Seventy-five years after the atomic bombing—Survivors’ groups at crossroads, Part 2: Dwindling activities

by Masatoshi Kuwabara, Staff Writer

90-year-old resolves to convey A-bomb experiences with paintbrush

The canvas is almost as high as a person is tall. The abstract sun and sea depicted in the oil painting shine with warmth and calm.

Tsuneki Miura, 90, chair of the Tsuruoka Survivors’ Association in the city of Tsuruoka, Yamagata Prefecture, said, “I want to continue calling for a peaceful world without nuclear weapons” through the paintings, in addition to sharing his A-bomb experiences with the public. While pursuing work with the association, he has worked on a series of 43 paintings called Genbaku no Keisho (Image of the Atomic Bomb) over a period of about 60 years. Meanwhile, the number of association members has fallen to only three due to aging of the membership.

Mr. Miura, born in Tokyo, moved to the town of Minami Senda-machi in the city of Hiroshima when he was around five years old, after his father, Motokichi, was transferred there. At the time of the atomic bombing, he was a second-year student at Koryo Junior High School, under the prewar education system, in the town of Ujina-cho. He was mobilized to help carry goods and other items from buildings that had been demolished to create fire lanes.

Mr. Miura was riding a large truck with several classmates headed north, leaving the city and passing by Yokogawa Station. “There were a flash of light and a roar, and when I looked back at the city, a rising mushroom cloud was sweeping away thin clouds in the summer sky,” he said.

The truck turned back to the city. Wreckage blocked their way, so Mr. Miura got off and walked to his home, about four kilometers on the path ahead. Along the way, he passed by people who had turned black from their burned clothing. People begged him for water, but he told them he did not have any. “If only I could have given them, at the very least, a sip of water. I still regret that,” he said as he closed his eyes.

Created first painting at 31

Back then, one of his brothers was a first-year student at the Hiroshima Prefectural Hiroshima Commercial School (now Hiroshima Prefectural Hiroshima Commercial High School), and the other was a fifth grader at Senda National School who had evacuated with other school children to a rural area for their safety. His father and his mother, alongside his two brothers, miraculously suffered no injuries. On August 15, when Emperor Hirohito’s broadcast announced the end of the World War II, they moved to the city of Tsuruoka, his parents’ hometown.

Mr. Miura was fond of painting since he was a child. He continued to paint even after he advanced in the school system and began work for a local bank. “I stood in front of a canvas numerous times to paint my A-bomb experience, but the circumstances were too cruel for me to describe,” he said.

After the war, modern art came into fashion, and he thought he might be able to create abstract paintings. In this way, in 1961, he created the first in a series of paintings titled Genbaku no Keisho, when he was 31 years old. He painted swirling black smoke and red flames based on a theme of destruction.

In 1995, the year he donated the first of the paintings to his alma mater Koryo High School, he obtained an Atomic Bomb Survivor’s Certificate based on his exposure to residual radiation when he entered the city shortly after the bombing. The following year, he joined an A-bomb survivors’ association in Tsuruoka City, where he lived. The association had 18 members. He also resumed his creation of the series of paintings. The theme of his artwork gradually changed from destruction of the A-bombed city of Hiroshima to peace as represented by nature such as Japan’s Plains of Shonai and the sprawling coast of the Sea of Japan.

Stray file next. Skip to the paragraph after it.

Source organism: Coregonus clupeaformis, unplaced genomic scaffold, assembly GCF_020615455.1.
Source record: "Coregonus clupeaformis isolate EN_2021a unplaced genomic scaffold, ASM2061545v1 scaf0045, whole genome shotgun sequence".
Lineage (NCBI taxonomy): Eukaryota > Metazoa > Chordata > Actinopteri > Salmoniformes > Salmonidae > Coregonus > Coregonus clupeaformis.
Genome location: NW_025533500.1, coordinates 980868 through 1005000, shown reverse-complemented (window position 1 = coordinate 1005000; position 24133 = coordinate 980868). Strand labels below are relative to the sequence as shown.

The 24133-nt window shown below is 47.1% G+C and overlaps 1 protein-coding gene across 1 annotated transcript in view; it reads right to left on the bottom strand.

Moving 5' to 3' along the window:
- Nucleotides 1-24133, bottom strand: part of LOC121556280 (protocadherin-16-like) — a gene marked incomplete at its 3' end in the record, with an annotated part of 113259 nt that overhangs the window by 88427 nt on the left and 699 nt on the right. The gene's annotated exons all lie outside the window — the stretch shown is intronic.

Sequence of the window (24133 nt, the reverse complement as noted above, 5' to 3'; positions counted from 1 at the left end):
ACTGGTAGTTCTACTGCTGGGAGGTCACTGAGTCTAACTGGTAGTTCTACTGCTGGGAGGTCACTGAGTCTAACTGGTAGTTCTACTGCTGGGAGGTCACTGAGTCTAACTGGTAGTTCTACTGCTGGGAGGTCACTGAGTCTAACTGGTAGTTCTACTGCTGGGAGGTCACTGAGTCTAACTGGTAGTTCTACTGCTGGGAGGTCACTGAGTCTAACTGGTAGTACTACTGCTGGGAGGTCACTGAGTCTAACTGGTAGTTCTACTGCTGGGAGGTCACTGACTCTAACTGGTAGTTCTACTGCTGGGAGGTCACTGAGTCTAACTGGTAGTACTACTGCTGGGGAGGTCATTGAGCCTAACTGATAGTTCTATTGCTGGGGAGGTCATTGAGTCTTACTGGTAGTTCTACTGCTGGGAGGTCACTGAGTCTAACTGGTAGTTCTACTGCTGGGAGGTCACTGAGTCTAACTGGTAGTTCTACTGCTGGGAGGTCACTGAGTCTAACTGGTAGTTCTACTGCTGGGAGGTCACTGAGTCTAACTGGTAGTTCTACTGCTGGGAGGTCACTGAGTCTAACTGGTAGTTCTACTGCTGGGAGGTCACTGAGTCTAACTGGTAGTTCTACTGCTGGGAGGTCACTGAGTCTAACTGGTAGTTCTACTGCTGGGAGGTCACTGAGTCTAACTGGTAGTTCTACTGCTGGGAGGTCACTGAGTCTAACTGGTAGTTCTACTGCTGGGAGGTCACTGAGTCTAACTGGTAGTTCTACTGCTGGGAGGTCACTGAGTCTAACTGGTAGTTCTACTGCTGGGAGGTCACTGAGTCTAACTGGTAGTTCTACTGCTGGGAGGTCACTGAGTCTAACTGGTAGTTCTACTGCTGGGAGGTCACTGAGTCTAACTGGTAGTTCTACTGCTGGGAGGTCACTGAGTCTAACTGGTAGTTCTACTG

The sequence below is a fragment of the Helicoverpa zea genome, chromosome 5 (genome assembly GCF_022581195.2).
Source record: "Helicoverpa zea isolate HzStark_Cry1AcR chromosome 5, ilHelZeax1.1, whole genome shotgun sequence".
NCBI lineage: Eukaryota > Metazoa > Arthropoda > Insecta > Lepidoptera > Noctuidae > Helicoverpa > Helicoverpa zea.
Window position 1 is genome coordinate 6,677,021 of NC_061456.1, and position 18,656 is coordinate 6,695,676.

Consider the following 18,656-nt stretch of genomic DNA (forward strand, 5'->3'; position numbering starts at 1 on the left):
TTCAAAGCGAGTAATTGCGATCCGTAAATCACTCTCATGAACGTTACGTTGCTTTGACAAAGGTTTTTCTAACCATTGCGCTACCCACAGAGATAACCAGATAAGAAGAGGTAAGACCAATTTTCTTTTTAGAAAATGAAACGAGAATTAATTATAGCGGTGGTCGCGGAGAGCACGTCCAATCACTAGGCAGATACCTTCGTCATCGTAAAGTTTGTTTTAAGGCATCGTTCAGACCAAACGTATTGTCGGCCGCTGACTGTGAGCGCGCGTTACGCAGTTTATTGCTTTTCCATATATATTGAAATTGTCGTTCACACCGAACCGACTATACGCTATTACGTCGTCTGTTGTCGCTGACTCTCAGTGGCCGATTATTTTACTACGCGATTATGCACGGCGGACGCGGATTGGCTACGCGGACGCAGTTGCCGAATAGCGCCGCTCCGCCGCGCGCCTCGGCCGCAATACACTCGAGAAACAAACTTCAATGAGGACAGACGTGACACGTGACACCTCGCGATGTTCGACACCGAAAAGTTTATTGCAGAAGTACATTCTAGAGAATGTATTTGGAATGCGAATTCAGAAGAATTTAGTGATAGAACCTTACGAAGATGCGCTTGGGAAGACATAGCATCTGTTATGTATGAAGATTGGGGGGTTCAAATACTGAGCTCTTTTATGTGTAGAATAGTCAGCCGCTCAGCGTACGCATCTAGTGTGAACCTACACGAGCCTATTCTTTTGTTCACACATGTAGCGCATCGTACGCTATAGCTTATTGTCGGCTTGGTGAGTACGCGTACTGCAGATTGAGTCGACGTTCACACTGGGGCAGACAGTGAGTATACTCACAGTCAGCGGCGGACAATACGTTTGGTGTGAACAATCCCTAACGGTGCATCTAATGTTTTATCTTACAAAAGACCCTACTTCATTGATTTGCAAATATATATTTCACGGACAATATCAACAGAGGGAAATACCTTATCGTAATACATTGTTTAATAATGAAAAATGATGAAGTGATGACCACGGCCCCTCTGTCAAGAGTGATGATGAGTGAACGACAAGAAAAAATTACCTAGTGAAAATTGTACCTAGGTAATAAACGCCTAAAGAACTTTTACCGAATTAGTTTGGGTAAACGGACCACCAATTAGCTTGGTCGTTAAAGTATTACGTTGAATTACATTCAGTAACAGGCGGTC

The pace of the change was accelerated after then U.S. President Barack Obama visited Hiroshima in 2016 and Pope Francis in 2019. Mr. Miura shed tears when he saw Mr. Obama exchange an embrace with an A-bomb survivor in Hiroshima Peace Memorial Park, located in the city’s Naka Ward. “Mr. Obama offered no words of apology, but he could have apologized in his heart, right?”

Mr. Miura decided to convey not only the threat of nuclear weapons but also the beauty of peace. In June, he completed the 43rd painting in the series, in the corner of which he painted a white cross in celebration of Pope Francis’ visit to Hiroshima.

Only A-bomb survivors’ association in Yamagata Prefecture

In the past few years, an A-bomb survivors’ group in Yamagata Prefecture that had united several organizations for A-bomb survivors in the prefecture ultimately had to disband, and thus the Tsuruoka City association became the sole survivors’ group in Yamagata Prefecture. Nevertheless, there are no plans for second-generation A-bomb survivors to take over the association. Regular meetings have not been held for a long time. Mr. Miura was prepared for anything. “We are the last people to carry out activities for the association and share our experiences.” One of their main activities was to urge, two years ago, the Tsuruoka City Assembly to apply pressure to the Japanese government to ratify the Treaty on the Prohibition of Nuclear Weapons, but to no avail.

Still, he hopes that young people will continue to express messages of peace to the world as proof that A-bomb survivors live in Yamagata Prefecture. When he is invited to speak about his experiences to local junior high school peace studies, he continues to convey the catastrophe using newspaper-sized, hand-painted illustrations.

Mr. Miura has held solo exhibits of the series of paintings in his hometown and the neighboring city of Sakata, and he plans to hold the next one when he turns 99. As long as he is alive, he will continue to share his A-bomb experiences through his paintings, based on his desire for a nuclear-free world.

(Originally published on July 22, 2020)